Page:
26.05.2020 | Research Article | Ausgabe 4/2020
Prevalence, associated factors and reasons for antibiotic self-medication among dwellers in Anuradhapura: a community-based study
International Journal of Clinical Pharmacy
- Devarajan Rathish, Nuwan Darshana Wickramasinghe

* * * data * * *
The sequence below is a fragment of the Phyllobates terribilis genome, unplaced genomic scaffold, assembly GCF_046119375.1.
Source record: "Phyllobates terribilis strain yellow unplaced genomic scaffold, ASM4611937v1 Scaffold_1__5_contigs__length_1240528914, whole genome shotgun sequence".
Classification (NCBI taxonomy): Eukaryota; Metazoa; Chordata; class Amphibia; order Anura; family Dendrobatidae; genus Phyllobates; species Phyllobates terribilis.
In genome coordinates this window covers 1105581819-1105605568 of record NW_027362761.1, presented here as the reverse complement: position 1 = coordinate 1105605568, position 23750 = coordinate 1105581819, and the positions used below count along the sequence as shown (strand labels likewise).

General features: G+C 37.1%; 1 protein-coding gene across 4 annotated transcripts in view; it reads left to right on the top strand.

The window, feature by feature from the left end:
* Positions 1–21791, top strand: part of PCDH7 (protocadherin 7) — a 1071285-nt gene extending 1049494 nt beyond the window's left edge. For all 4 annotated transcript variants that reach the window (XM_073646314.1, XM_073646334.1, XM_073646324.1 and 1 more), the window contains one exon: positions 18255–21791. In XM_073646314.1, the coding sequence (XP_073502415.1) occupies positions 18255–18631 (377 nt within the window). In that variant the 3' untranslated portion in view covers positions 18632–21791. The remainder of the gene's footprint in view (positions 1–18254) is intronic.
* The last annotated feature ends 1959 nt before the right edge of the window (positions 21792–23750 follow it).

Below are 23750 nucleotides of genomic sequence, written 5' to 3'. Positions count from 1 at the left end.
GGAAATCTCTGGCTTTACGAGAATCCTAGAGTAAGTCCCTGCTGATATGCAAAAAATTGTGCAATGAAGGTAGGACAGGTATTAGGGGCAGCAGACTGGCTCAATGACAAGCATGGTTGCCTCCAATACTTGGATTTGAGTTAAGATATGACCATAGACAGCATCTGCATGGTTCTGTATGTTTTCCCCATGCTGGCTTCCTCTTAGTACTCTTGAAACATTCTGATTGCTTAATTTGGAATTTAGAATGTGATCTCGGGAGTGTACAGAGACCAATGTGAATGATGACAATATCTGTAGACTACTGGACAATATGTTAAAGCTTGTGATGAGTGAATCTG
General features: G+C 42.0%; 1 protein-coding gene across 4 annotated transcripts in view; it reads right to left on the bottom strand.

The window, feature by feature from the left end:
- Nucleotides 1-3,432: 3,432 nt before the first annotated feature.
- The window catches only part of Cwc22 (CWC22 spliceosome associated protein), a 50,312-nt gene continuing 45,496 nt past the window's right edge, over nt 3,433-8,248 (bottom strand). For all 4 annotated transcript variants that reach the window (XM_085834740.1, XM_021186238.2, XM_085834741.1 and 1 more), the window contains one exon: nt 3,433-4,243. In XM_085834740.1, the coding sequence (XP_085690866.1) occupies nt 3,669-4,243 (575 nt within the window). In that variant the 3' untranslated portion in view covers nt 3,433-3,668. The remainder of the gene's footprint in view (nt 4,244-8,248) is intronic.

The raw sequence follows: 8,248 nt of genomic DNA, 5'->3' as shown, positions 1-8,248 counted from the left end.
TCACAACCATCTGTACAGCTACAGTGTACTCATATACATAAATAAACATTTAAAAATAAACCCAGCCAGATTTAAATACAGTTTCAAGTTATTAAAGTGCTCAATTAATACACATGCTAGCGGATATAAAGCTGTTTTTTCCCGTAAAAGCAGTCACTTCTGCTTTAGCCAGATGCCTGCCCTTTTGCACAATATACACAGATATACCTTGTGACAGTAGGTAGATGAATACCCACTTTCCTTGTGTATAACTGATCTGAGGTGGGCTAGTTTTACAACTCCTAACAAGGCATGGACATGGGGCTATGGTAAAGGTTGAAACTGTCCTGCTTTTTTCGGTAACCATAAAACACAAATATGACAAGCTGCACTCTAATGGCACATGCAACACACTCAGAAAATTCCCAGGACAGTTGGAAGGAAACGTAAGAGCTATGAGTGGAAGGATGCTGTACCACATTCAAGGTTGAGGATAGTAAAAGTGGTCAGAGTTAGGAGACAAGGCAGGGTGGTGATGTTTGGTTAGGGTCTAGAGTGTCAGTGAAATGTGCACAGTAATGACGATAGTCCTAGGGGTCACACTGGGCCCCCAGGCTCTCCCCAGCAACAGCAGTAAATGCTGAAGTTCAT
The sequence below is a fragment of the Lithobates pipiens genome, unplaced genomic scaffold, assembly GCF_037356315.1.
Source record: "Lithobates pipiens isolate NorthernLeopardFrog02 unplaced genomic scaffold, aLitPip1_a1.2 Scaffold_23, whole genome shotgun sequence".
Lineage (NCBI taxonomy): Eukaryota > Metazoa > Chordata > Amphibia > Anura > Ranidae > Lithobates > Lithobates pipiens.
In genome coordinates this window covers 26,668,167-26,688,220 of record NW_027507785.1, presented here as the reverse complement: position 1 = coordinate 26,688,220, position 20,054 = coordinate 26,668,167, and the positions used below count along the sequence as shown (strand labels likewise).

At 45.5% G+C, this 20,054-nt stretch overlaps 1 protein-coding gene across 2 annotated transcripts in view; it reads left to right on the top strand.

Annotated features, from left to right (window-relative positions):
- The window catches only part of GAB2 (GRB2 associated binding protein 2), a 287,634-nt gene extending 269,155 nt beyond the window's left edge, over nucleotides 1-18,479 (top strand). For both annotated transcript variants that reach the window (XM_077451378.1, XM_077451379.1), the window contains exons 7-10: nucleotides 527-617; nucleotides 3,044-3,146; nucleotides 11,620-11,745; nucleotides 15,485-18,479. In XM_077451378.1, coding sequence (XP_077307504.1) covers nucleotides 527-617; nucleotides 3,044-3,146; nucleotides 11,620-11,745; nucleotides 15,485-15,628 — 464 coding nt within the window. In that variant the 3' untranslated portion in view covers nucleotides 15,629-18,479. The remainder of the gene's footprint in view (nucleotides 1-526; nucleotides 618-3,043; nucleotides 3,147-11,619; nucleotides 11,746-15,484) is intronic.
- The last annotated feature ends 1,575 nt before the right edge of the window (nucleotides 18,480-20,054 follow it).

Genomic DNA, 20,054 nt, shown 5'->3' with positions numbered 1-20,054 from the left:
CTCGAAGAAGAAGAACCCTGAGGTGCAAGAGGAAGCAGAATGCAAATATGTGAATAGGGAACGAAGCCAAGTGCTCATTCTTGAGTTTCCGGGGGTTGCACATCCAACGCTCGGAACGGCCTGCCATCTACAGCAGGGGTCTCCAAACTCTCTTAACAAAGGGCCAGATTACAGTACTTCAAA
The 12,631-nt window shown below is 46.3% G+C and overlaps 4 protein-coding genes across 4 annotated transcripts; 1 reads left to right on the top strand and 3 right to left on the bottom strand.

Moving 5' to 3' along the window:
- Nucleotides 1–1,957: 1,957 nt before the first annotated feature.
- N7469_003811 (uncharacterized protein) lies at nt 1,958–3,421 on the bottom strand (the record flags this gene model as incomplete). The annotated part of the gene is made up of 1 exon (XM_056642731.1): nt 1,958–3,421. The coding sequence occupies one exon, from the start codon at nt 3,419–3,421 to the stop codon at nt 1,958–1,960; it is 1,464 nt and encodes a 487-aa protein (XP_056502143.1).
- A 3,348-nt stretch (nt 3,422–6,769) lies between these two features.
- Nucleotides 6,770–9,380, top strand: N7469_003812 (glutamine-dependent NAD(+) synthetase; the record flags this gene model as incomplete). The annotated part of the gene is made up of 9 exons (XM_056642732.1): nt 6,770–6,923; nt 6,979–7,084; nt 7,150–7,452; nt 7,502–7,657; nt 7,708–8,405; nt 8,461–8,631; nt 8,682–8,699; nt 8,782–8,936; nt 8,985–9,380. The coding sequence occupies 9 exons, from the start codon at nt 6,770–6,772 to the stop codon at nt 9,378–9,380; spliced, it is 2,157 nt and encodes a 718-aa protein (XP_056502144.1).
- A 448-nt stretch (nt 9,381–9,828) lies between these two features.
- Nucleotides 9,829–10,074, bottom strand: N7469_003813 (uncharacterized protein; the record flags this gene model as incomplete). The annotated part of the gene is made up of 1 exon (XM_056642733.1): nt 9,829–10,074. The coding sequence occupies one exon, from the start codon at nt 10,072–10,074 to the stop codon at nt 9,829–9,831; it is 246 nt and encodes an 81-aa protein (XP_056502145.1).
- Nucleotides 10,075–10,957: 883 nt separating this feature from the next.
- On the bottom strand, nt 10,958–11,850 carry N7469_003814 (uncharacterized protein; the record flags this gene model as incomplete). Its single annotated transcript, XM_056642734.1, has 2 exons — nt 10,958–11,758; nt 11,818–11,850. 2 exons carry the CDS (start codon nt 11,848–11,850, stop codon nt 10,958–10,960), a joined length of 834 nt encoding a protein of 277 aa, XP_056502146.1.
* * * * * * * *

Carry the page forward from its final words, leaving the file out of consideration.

Background Antimicrobial resistance is cited as one of the leading causes for the increased morbidity and mortality in infectious diseases globally. Antibiotic misuse can accelerate the advent and spread of resistant antimicrobial strains and antibiotic self-medication is one of the main practices of antibiotic misuse. Even though plethora of evidence is available on antibiotic self-medication among health care providers, evidence derived from community-based studies are scarce. Objective We aimed to determine the prevalence, associated factors and reasons for antibiotic self-medication among dwellers of Anuradhapura, Sri Lanka. Setting The study was conducted in Nuwaragam Palatha East, Medical Officer of Health area, Anuradhapura, Sri Lanka. Method A community-based, cross-sectional study was conducted to collect data on antibiotic self-medication during the last 3 months from all selected households using a self-administered questionnaire. Binary logistic regression was performed to determine the significant associations between variables of interest and the practice of antibiotic self-medication. Main outcome measure The prevalence of antibiotic self-medication was computed as a point estimate with 95% Confidence Interval. The reasons for antibiotic self-medication were presented as frequency and percentages. Results Of the 384 participants selected from 125 households, 211 (55%) had consumed antibiotics during the last three months and only ten were found to have self-medicated antibiotics. Hence, the prevalence was 2.6% (95% Confidence Interval = 1.0 to 4.2). The practice of antibiotic self-medication was not significantly associated with age, household size, sex, family income, employment or education level (P > 0.05). The most common symptom and reason to take antibiotics without a prescription was runny nose (80%–8/10) and convenience (70%–7/10) respectively. All have purchased the antibiotic for self-medication from a pharmacy. Information on the use of the antibiotic and the dosage were obtained from a physician’s previous prescription (60%–6/10) or a pharmacist (40%–4/10). Conclusion The study revealed a very low prevalence of antibiotic self-medication. However, continuous surveillance of retail pharmacies and training of health care providers is needed to curtail errors in the use of antibiotics.